A computer virus definition

A computer virus is a program or piece of code designed to damage your computer by corrupting system files, wasting resources, destroying data or otherwise being a nuisance.

Viruses are unique from other forms of malware in that they are self-replicating — capable of copying themselves across files or other computers without a user’s consent.

Basically, they are really contagious.

How do computer viruses spread?
Here are some common ways in which you can get infected with a computer virus:

Email viruses

Email is one of the favorite means of transportation for computer viruses everywhere. You can get computer viruses through email by:
•Opening an attachment. Often named as something harmless (such as “Your flight itinerary”), an executable program file (.com, .exe, .zip, .dll, .pif, .vbs, .js, .scr) or macro file type (.doc, .dot, .xls, .xlt, xlsm, .xsltm…).
•Opening an email with an infected body. In these days of rich graphics and colors and bells and whistles, some viruses are being transported in the HTML body of the email itself. Many email services disable HTML by default until you confirm you trust the sender.

Instant messaging viruses

Instant messaging (IM) is another means for viruses to spread. Skype, Facebook Messenger, Windows Live Messenger and other IM services are inadvertently used to spread viruses to your contacts with infected links sent through chat messages.

These instant messaging and social media viruses spread wide and fast because it’s far easier to get people to click on a link when it’s delivered in a message coming from someone they trust, as opposed to a an email from a stranger.

File sharing viruses

Peer-to-peer file sharing services like Dropbox, SharePoint or ShareFile can be used to propagate viruses too. These services sync files and folders to any computer linked to a specific account, so when someone (inadvertently or otherwise) uploads a virus-infected file to a file-sharing account, that virus gets downloaded to everyone else with access to that shared folder.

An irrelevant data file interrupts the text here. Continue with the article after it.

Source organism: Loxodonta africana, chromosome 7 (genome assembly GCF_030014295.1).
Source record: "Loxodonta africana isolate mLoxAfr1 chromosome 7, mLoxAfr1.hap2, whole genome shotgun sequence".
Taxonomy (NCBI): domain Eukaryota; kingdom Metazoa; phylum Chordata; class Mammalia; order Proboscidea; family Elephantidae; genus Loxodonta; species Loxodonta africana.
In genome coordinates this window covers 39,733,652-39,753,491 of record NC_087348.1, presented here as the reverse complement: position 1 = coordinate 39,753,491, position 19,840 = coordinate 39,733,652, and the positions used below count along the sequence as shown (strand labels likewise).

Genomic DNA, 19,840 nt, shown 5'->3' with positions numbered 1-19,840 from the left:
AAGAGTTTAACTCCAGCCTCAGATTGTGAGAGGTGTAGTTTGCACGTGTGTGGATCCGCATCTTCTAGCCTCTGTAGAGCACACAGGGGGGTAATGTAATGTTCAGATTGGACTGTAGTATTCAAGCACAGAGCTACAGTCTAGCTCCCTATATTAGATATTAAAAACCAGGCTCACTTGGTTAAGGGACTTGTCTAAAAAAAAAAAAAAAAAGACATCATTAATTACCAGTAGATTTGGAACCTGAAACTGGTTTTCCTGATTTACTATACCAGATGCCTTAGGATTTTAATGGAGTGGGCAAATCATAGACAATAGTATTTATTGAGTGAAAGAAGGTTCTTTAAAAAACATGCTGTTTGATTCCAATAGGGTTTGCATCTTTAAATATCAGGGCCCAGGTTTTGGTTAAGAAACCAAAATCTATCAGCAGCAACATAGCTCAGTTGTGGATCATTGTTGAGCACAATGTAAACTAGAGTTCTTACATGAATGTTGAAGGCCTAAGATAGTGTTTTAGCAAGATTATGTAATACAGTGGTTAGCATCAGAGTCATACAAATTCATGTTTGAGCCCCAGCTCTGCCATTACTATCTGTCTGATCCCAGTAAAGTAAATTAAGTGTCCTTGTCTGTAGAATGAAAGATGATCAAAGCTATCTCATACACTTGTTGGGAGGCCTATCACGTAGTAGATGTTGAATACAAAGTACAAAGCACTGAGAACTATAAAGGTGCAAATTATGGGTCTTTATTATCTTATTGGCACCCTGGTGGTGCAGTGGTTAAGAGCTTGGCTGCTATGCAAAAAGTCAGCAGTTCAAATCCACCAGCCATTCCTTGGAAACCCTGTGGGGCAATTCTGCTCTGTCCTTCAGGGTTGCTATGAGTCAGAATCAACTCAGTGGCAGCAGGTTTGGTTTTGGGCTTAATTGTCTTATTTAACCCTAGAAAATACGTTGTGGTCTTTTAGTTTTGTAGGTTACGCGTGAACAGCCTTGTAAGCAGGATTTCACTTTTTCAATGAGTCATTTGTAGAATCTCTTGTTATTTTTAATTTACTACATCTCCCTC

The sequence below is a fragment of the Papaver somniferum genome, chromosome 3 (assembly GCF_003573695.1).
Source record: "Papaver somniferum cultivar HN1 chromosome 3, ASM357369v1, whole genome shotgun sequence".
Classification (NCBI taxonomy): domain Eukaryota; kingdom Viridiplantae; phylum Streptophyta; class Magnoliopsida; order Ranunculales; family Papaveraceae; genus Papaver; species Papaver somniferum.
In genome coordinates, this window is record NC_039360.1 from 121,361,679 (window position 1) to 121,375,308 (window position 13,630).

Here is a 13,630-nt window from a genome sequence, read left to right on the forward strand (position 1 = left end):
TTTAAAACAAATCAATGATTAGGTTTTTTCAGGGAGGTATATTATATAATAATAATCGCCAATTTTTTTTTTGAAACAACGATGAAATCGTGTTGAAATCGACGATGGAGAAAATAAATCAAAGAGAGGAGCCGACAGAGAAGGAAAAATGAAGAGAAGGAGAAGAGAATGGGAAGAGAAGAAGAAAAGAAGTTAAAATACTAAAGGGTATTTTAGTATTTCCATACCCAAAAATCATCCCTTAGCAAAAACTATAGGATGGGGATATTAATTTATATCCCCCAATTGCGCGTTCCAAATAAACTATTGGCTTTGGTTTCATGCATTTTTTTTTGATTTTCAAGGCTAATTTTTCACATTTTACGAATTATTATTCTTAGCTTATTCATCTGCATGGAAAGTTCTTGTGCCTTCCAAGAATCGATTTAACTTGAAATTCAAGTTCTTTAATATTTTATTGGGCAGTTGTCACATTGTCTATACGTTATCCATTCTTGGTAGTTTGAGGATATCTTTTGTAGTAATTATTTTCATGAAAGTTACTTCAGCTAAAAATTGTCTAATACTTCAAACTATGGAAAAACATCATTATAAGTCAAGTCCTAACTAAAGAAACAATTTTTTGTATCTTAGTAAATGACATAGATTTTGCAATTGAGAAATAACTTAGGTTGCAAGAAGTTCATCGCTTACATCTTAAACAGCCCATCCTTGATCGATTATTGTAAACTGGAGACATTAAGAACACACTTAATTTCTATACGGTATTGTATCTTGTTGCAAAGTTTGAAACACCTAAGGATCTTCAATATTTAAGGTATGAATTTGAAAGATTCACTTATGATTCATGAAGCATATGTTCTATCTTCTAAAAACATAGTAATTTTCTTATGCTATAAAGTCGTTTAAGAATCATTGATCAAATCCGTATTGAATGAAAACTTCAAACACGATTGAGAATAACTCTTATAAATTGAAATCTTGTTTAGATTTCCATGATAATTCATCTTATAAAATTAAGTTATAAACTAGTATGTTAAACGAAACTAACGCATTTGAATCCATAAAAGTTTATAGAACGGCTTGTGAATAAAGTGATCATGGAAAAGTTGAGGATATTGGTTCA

Some file sharing services, such as Google Drive, scan uploaded files for viruses (although it only scans files smaller than 25MB, giving virus spreaders an easy out — they just have to make sure their virus-infected files are larger than that).

But most other services do not scan for viruses at all, so it’s your responsibility to make sure that you’re protected against any potential threats contained in the file they’re downloading.

Software download viruses

Fake antivirus infections are one of the most common types of virus-loaded software downloads. Scammers and cybercriminals use aggressive pop-ups and ads to scare users into believing that a non-existent virus has been detected in their PC, and compels them to download their “antivirus” software in order to clear the threat.

Instead of ridding the computer of viruses, this fake antivirus proceeds to infect the PC with malware, often with devastating consequences for the victim’s files, hard drive, and personal information.

Unpatched vulnerable software

Last but not least, one of the most common (yet most often overlooked) means for viruses to spread is unpatched software.

Unpatched software refers to software and apps which have not been updated with the latest security updates from the developer, in order to plug up security holes in the software itself.

Unpatched software is a major cybersecurity headache for businesses and organizations, but with criminals exploiting vulnerabilities in outdated versions of such popular programs as Adobe Reader, Java, Microsoft Windows or Microsoft Office, us civilians are very much at risk of infection too.